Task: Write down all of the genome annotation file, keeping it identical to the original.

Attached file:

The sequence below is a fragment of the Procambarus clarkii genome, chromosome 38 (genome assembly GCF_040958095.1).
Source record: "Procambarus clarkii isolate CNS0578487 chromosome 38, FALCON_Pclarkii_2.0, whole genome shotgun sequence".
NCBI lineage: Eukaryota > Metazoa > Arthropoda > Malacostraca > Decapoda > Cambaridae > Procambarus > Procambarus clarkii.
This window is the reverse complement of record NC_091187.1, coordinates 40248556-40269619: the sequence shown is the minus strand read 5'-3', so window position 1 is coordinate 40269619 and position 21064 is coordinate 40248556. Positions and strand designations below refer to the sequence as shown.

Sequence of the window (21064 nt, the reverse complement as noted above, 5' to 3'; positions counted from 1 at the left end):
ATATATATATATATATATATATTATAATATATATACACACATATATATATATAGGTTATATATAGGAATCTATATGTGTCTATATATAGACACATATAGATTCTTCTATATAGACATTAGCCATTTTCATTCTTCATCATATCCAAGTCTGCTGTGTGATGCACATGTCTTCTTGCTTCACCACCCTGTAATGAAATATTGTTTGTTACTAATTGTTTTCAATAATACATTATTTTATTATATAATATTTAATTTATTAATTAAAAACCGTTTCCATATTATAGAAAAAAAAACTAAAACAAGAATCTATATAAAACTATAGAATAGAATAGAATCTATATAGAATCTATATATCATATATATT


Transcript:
The sequence below is a fragment of the Procambarus clarkii genome, chromosome 38 (genome assembly GCF_040958095.1).
Source record: "Procambarus clarkii isolate CNS0578487 chromosome 38, FALCON_Pclarkii_2.0, whole genome shotgun sequence".
NCBI lineage: Eukaryota > Metazoa > Arthropoda > Malacostraca > Decapoda > Cambaridae > Procambarus > Procambarus clarkii.
This window is the reverse complement of record NC_091187.1, coordinates 40248556-40269619: the sequence shown is the minus strand read 5'-3', so window position 1 is coordinate 40269619 and position 21064 is coordinate 40248556. Positions and strand designations below refer to the sequence as shown.

Sequence of the window (21064 nt, the reverse complement as noted above, 5' to 3'; positions counted from 1 at the left end):
ATATATATATATATATATATATTATAATATATATACACACATATATATATATAGGTTATATATAGGAATCTATATGTGTCTATATATAGACACATATAGATTCTTCTATATAGACATTAGCCATTTTCATTCTTCATCATATCCAAGTCTGCTGTGTGATGCACATGTCTTCTTGCTTCACCACCCTGTAATGAAATATTGTTTGTTACTAATTGTTTTCAATAATACATTATTTTATTATATAATATTTAATTTATTAATTAAAAACCGTTTCCATATTATAGAAAAAAAAACTAAAACAAGAATCTATATAAAACTATAGAATAGAATAGAATCTATATAGAATCTATATATCATATATATT